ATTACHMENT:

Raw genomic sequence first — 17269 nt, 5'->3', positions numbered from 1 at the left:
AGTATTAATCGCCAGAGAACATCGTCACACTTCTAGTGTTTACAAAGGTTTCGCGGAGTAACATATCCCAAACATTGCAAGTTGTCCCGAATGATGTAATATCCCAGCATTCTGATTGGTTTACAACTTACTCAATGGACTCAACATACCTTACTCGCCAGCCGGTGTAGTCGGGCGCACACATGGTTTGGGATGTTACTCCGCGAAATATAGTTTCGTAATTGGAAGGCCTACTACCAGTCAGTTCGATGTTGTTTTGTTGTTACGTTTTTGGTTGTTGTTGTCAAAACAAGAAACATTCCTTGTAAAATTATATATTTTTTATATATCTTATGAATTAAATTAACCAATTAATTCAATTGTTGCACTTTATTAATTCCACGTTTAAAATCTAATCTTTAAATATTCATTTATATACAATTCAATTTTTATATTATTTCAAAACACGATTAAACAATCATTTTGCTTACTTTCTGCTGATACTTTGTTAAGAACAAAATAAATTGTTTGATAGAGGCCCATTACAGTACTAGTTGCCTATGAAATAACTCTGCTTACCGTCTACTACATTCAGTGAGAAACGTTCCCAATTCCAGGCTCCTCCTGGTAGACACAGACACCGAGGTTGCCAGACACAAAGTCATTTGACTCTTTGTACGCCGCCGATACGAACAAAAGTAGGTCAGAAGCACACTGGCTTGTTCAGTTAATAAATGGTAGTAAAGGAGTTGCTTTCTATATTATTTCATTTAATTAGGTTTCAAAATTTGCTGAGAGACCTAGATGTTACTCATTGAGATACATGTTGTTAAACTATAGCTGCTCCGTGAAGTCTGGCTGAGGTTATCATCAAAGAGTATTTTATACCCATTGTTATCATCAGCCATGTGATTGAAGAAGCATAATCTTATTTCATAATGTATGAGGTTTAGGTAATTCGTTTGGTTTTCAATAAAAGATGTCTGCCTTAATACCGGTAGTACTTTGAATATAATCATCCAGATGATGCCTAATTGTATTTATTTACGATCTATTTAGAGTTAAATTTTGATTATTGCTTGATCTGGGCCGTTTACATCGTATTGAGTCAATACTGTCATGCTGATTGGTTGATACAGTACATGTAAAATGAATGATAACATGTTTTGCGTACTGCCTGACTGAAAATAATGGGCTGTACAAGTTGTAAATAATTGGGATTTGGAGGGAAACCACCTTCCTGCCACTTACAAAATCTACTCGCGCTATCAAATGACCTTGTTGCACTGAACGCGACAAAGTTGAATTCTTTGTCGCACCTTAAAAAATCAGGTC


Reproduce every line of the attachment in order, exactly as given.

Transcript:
Raw genomic sequence first — 17269 nt, 5'->3', positions numbered from 1 at the left:
AGTATTAATCGCCAGAGAACATCGTCACACTTCTAGTGTTTACAAAGGTTTCGCGGAGTAACATATCCCAAACATTGCAAGTTGTCCCGAATGATGTAATATCCCAGCATTCTGATTGGTTTACAACTTACTCAATGGACTCAACATACCTTACTCGCCAGCCGGTGTAGTCGGGCGCACACATGGTTTGGGATGTTACTCCGCGAAATATAGTTTCGTAATTGGAAGGCCTACTACCAGTCAGTTCGATGTTGTTTTGTTGTTACGTTTTTGGTTGTTGTTGTCAAAACAAGAAACATTCCTTGTAAAATTATATATTTTTTATATATCTTATGAATTAAATTAACCAATTAATTCAATTGTTGCACTTTATTAATTCCACGTTTAAAATCTAATCTTTAAATATTCATTTATATACAATTCAATTTTTATATTATTTCAAAACACGATTAAACAATCATTTTGCTTACTTTCTGCTGATACTTTGTTAAGAACAAAATAAATTGTTTGATAGAGGCCCATTACAGTACTAGTTGCCTATGAAATAACTCTGCTTACCGTCTACTACATTCAGTGAGAAACGTTCCCAATTCCAGGCTCCTCCTGGTAGACACAGACACCGAGGTTGCCAGACACAAAGTCATTTGACTCTTTGTACGCCGCCGATACGAACAAAAGTAGGTCAGAAGCACACTGGCTTGTTCAGTTAATAAATGGTAGTAAAGGAGTTGCTTTCTATATTATTTCATTTAATTAGGTTTCAAAATTTGCTGAGAGACCTAGATGTTACTCATTGAGATACATGTTGTTAAACTATAGCTGCTCCGTGAAGTCTGGCTGAGGTTATCATCAAAGAGTATTTTATACCCATTGTTATCATCAGCCATGTGATTGAAGAAGCATAATCTTATTTCATAATGTATGAGGTTTAGGTAATTCGTTTGGTTTTCAATAAAAGATGTCTGCCTTAATACCGGTAGTACTTTGAATATAATCATCCAGATGATGCCTAATTGTATTTATTTACGATCTATTTAGAGTTAAATTTTGATTATTGCTTGATCTGGGCCGTTTACATCGTATTGAGTCAATACTGTCATGCTGATTGGTTGATACAGTACATGTAAAATGAATGATAACATGTTTTGCGTACTGCCTGACTGAAAATAATGGGCTGTACAAGTTGTAAATAATTGGGATTTGGAGGGAAACCACCTTCCTGCCACTTACAAAATCTACTCGCGCTATCAAATGACCTTGTTGCACTGAACGCGACAAAGTTGAATTCTTTGTCGCACCTTAAAAAATCAGGTC